Rep Boone June 18 2015 Newsletter

Deborah Boone

Greetings from Salem!

On Friday, the House of Representatives approved Senate Bill 454 providing paid sick time protections for most workers.   Currently nearly half of workers in the private sector have no access to sick time, and for low wage workers, more than 70% have no paid sick time.  When they are ill, they either have to work sick, lose a day of pay, or even lose their job.  Paid sick leave will give workers the option to take time off to seek medical advice, and often early treatment prevents a much more serious illness.  This legislation requires most employers having ten or more employees to implement a sick time policy allowing an employee to earn up to 40 hours of paid sick time per year.   Additionally, the bill requires most employers who employ fewer than ten employees to implement an unpaid sick time policy. The bill now goes to Governor Brown for her signature.

Last Saturday I had the pleasure to be on hand for the groundbreaking of Clatsop Community College’s Patriot Hall redevelopment project.   The ceremonial ground breaking kicks off a 15 month project to redevelop the 94 year old Patriot hall into a modern gym and academic center.  The new Patriot Hall will replace the old building while preserving some of the exterior walls, and a plaque commemorating veterans it will be 30,000 square feet, an increase of 8,000 square feet.  The building will be open for community use of the new gymnasium, an indoor running track, cardiovascular and weight-training areas.  There will also be lab space for a new Emergency Medical Technician program.  

This project should move very quickly, the goal is to have a steel frame up, and exterior work completed before the rainy season, and then have the entire building completed by September of 2016.

Patriot Hall Groundbreaking Ceremony
Patriot Hall Redevelopment Groundbreaking

The Patriot Hall $16 million redevelopment project is being funded by state bonds, approved by the legislature in 2013, with a local match of $8.2 million approved by voters last November.  This is the third phase of the Jerome Campus redevelopment project, following construction of Columbia hall and the renovation of Towler Hall.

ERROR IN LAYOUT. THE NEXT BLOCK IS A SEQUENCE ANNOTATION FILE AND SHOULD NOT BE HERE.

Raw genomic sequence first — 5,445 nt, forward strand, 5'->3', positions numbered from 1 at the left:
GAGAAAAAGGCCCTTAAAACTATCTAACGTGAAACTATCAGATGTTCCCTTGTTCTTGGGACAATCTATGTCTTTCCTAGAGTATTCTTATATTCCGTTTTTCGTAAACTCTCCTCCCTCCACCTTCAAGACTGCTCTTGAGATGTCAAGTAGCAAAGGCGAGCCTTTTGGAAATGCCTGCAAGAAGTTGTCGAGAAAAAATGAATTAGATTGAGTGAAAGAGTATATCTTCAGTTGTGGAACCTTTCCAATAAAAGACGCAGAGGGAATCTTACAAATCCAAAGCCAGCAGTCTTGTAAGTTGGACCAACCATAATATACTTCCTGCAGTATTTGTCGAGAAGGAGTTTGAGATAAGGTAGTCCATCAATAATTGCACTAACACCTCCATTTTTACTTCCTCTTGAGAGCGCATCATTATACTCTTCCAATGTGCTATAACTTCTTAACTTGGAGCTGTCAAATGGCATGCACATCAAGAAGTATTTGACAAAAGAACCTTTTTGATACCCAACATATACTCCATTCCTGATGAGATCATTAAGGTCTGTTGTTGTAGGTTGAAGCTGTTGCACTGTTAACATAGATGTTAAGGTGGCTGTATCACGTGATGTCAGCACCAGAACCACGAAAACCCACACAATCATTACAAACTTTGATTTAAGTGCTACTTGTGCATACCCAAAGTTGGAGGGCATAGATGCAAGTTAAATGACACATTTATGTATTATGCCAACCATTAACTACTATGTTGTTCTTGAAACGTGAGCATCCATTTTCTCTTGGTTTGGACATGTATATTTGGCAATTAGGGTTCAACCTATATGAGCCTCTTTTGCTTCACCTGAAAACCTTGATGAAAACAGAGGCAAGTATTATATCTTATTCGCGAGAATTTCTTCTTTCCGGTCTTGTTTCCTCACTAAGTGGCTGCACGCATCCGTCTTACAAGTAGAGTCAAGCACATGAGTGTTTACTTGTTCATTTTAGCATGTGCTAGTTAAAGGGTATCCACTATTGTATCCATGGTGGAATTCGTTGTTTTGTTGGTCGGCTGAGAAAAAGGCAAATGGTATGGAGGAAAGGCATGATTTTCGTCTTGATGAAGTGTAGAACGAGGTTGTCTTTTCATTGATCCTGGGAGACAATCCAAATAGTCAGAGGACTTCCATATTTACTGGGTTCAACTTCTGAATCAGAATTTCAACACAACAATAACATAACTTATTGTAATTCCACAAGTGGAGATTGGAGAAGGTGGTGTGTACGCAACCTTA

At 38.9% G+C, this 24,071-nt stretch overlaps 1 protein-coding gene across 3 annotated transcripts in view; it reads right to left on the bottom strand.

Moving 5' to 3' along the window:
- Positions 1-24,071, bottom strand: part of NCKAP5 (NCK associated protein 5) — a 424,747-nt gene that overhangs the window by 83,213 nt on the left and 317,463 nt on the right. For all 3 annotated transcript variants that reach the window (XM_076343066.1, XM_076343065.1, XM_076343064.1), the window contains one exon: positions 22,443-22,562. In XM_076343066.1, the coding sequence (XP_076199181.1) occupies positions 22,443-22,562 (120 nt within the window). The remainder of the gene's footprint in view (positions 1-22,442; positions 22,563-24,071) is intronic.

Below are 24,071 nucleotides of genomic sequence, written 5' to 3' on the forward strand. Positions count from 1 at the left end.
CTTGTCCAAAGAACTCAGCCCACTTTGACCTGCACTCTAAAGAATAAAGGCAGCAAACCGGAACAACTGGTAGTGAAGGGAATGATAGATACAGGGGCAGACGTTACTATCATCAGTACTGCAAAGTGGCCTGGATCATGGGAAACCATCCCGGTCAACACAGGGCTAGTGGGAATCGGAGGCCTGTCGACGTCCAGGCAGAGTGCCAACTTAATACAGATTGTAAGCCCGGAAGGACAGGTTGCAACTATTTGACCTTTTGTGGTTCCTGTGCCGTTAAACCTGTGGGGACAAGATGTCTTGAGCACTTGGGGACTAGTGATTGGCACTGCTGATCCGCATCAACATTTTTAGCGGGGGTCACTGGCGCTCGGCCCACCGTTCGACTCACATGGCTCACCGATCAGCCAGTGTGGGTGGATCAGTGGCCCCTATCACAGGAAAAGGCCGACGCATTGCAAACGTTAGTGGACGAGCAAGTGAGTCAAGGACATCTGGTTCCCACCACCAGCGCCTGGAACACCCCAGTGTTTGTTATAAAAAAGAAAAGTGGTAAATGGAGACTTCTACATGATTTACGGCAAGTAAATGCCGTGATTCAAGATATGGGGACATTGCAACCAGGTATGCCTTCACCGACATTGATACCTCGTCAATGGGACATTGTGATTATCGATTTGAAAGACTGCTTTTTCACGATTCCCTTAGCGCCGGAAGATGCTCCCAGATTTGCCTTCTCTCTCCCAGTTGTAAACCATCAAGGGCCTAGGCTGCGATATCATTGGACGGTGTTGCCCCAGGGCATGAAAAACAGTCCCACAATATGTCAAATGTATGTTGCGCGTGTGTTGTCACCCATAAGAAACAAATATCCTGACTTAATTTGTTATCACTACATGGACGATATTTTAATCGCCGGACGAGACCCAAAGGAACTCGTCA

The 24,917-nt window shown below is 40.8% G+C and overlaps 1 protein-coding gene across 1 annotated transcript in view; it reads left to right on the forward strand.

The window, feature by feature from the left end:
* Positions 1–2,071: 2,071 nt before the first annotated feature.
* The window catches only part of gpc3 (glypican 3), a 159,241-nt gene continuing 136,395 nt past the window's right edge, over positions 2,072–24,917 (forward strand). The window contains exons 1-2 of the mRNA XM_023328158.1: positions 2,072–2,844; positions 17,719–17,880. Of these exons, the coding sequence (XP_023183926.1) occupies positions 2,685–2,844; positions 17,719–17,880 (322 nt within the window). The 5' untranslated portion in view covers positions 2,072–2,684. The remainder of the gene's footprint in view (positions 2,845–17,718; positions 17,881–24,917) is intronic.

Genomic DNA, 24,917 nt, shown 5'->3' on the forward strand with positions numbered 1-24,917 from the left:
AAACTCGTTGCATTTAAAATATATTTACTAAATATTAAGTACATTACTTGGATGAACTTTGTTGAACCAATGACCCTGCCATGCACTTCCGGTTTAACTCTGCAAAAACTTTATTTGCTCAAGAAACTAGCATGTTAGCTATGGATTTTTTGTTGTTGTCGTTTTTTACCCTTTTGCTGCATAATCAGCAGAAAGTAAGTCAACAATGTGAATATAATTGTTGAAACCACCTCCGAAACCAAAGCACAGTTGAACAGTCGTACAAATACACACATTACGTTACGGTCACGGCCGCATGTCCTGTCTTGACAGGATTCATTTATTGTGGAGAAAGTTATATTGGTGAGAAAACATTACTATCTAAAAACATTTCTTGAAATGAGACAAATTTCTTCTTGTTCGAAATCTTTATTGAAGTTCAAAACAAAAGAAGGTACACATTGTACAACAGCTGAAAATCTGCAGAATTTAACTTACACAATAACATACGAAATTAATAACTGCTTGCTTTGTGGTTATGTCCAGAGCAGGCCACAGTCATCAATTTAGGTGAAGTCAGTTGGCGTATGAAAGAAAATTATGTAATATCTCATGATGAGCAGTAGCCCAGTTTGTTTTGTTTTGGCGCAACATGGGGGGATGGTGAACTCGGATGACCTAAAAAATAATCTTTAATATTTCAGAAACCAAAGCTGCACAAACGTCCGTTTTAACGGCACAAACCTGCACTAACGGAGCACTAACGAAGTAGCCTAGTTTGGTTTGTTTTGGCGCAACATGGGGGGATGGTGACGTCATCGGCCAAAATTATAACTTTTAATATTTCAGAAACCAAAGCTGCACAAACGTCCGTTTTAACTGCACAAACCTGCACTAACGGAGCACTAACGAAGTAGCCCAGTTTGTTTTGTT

Last November, Oregon voters approve Measure 91 legalizing recreational marijuana use as of July 1, 2015.   This session a legislative committee has been working on implementing this new law with the goal of protecting the basic tenants of the Oregon Medical Marijuana Program (OMMP).   Lawmakers who have been working on this implementation legislation seem to have reached some reasonable compromises.  House Bill 3400 would regulate the upcoming commercial marijuana market.

 Measure 91 placed the production and sale of recreational marijuana under the control of the Oregon Liquor Control Commission, while HB 3400 gives a major role to the Oregon Health Authority.  The changes to OMMP includes caps new marijuana growers at 12 to 48 plants within city limits, fewer plants if the grow is located within a residential area.  Existing growers within the city limits would be capped at 24-96 plants, again depending on location of grow.  There are also requirements for testing, packaging and labeling.  Edibles and other processed marijuana products would have potency and ingredient labeling, and could not be marketed towards children.     Testing would ensure products are not contaminated with pesticides.

Local control over marijuana dispensaries has been a contentious issues, and HB 3400 hopes to address that by allowing an opt-out option for those communities and counties whose voters rejected Measure 91 by more than 55%.   The fifteen Oregon counties who overwhelmingly opposed the legalization of recreational marijuana are all located east of the Cascades.   In cities and counties where voters approved Measure 91, any effort to ban marijuana sales would automatically be referred to a public vote.  

Fire danger is increasing throughout the state, and State Forestry officials declared fire season for the northwest zone in effect as of Monday.   Normally fire season for our area begins in July and lasts until the fall rains begin.   This year the declaration came several weeks earlier due to an unseasonably warm and dry spring, which has been drying out our forest lands.   As of this Friday, restrictions are tightening, and include: a prohibition on use of fireworks, exploding targets, smoking outside of closed vehicles, and open fires except in designated locations.   Motor vehicles, including motorcycles and all-terrain vehicles must be confined to improved roads or designated areas.  Contact the Oregon State Forestry office before heading into the forested areas for updated restriction, and please keep fire safety in mind in the coming weeks and months.

Oregon Senator Jeff Merkley will be holding his Tillamook County Town Hall meeting on Saturday June 20th at the Port of Tillamook Bay Officers’ Mess Hall.  The public town hall begins at 1:00pm, and this is a great opportunity to get the latest news from Washington, D.C., and to weigh in on federal issues.

As we try to finish up our work, the House has been holding morning and afternoon floor sessions, so scheduling can get tricky at times.   I always try to make time to meet with constituents when they visit Salem, if you are coming to the Capitol, please let my office know a few days in advance for planning purposes.   As always, if you have a problem or concern regarding a state agency, you can contact my office.

If you want to follow proposed bills, watch committee meetings or the House or Senate Floor sessions live, you can access the Oregon Legislative Information System via the following link:

It is my privilege to represent you in the Oregon House of Representatives and I look forward to hearing from you.


Deborah Boone

email: I phone: 503-986-1432
address: 900 Court St NE, H-481, Salem, OR, 97301